Investing 101: Top Five 401(k) Questions
Just about everyone who has ever asked me for investing advice has always inquired about their 401(k) plan and if they are doing everything right. With this in mind, I figured I would address the most commonly asked questions when it comes to navigating retirement with the help of your employer...
1) What exactly is a 401(k) plan?
By definition, a 401(k) plan is a qualified employer-established plan where eligible employees can make salary deferral (or reduction) contributions either on a post-tax or pretax basis. Employers offering a 401(k) plan may make matching or non-elective contributions to the plan on behalf of eligible employees and may also add a profit-sharing feature to the plan. Earnings in a 401(k) plan accrue on a tax-deferred basis - meaning that when withdraws are ultimately taken, they will be taxed at that time.
2) What should I do if my employer offers a "matching" plan?
Not all employers with 401(k) plans offer a matching plan, but those that do typically match based on percentages. Employees typically contribute anywhere from 0% to 6% of their post-tax earnings to their retirement plan, and this simply means that whatever the employee contributes percentage-wise, the employer will also contribute. This is what a lot of financial advisers refer to as "free money" from your employer since they are doubling whatever contribution you make yourself. Typically an employer will have a cap on their matching, so my suggestion is to find out what the cap is and then contribute at least that much.
3) If I leave my employer, what should be done about my employer-sponsored 401(k) plan?
Many people will walk away from their employer (by choice or not) and ignore their 401(k) thinking that they should just set it and forget it. This is not wise at all. In those years that your money is sitting in a 401(k) your employer no longer shells out the management fees for your fund. This means that money is taken out of your retirement each year to pay these fees. Over time, your entire account could be near depleted just in paying fees. So when you leave, make sure to roll over the entire amount of your 401(k) into a Rollover IRA with a brokerage bank (Charles Schwab, Fidelity, TD Ameritrade, etc.) and then invest the money for yourself in some index funds or ETFs. Don't leave your money sitting at an old employer for years.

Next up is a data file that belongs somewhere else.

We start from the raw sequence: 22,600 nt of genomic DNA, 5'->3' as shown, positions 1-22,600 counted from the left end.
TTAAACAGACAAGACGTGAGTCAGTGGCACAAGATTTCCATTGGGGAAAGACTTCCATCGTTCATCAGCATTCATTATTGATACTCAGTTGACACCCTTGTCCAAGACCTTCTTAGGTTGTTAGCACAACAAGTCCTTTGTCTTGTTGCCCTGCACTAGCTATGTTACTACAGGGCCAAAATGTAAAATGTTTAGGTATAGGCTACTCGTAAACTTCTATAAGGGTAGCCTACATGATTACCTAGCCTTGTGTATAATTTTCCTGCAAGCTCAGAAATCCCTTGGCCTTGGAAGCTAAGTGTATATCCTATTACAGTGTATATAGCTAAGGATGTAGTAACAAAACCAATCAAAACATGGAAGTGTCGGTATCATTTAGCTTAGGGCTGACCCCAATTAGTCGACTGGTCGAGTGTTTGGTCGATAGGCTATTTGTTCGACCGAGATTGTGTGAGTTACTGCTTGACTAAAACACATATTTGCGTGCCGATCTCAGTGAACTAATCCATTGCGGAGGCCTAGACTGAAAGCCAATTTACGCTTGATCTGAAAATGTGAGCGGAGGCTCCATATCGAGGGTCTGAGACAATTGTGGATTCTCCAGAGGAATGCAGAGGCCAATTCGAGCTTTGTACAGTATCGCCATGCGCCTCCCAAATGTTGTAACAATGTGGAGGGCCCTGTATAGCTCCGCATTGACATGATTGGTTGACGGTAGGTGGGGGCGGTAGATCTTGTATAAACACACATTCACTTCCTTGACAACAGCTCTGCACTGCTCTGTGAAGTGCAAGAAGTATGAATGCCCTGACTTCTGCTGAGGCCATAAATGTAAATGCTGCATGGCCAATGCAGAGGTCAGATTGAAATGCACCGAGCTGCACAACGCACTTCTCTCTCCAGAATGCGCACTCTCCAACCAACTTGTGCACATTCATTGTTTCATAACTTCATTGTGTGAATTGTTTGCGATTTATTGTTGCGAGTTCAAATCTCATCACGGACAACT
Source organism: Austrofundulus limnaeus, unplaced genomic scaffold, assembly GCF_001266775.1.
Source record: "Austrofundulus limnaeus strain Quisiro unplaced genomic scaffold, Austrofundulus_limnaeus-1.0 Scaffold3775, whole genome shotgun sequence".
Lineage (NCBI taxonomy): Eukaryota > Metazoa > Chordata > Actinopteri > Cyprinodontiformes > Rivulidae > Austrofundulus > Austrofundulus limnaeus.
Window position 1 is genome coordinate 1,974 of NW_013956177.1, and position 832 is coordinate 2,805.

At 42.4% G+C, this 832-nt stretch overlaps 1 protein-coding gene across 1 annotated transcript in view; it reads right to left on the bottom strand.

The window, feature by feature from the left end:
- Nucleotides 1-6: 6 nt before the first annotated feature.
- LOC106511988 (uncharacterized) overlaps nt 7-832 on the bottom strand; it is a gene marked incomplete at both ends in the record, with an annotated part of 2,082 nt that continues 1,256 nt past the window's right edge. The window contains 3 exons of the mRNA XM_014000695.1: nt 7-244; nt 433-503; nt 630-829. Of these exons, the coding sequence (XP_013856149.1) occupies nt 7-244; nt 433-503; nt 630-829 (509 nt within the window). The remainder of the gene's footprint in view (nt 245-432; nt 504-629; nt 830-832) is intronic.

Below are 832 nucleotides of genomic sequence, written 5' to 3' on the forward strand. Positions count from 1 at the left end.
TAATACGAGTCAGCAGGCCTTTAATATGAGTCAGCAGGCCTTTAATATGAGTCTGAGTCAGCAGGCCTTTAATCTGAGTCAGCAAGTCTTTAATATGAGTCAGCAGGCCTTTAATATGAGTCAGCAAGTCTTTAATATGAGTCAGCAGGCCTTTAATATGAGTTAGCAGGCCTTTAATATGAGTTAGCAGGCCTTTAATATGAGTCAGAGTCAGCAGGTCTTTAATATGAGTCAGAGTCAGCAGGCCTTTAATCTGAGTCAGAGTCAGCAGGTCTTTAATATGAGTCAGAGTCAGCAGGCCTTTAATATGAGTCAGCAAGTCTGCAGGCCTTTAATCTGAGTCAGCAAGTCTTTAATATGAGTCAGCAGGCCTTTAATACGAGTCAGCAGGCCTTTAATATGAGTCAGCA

4) Is it better to chose "tax deferred" if that is an option?
Odds are good that by the time you retire, you will be in a much higher tax bracket than you are today. In which case, it makes sense to pay taxes on your retirement contributions today because in the long run you will pay less. Most 401(k)'s defer taxes anyway and few allow that you pay taxes today. This is why most people opt for a Roth IRA instead. However, if the "Roth" option is available, take it!
5) What about fees?
I used to think it was okay to participate in an employer’s 401(k) plan if it meant that they would match your contributions. In fact, this is how I was able to save so much money in my 4 years with AIG. However, in the long run that “free money” provided by the employer is really just a way to offset some of the management fees that will accrue over time and the taxes that you will ultimately have to pay when you withdraw the money at retirement. It would make you sick to know just how much money is wasted on fees and taxes in a 401(k) over the course of your retirement. In fact, a research report from Demos shows that 401(k) nest eggs end up nearly 30% LOWER over a lifetime of savings thanks to fees alone.
More research from Demos has shown that the fees charged by 401(k)’s and mutual funds are extremely excessive; far beyond any realistic prices used to actually mange the funds. Ultimately, financial firms have a bottom-line interest and will push the management fees as high as the market can possibly bear, which is in direct conflict with the need of the investor (i.e. YOU). These investment advisors do not have a legal, fiduciary responsibility to protect your money or your best interests, and while recent government regulations after Dodd-Frank have tried to get the SEC to impose these responsibilities, they still have yet to do it.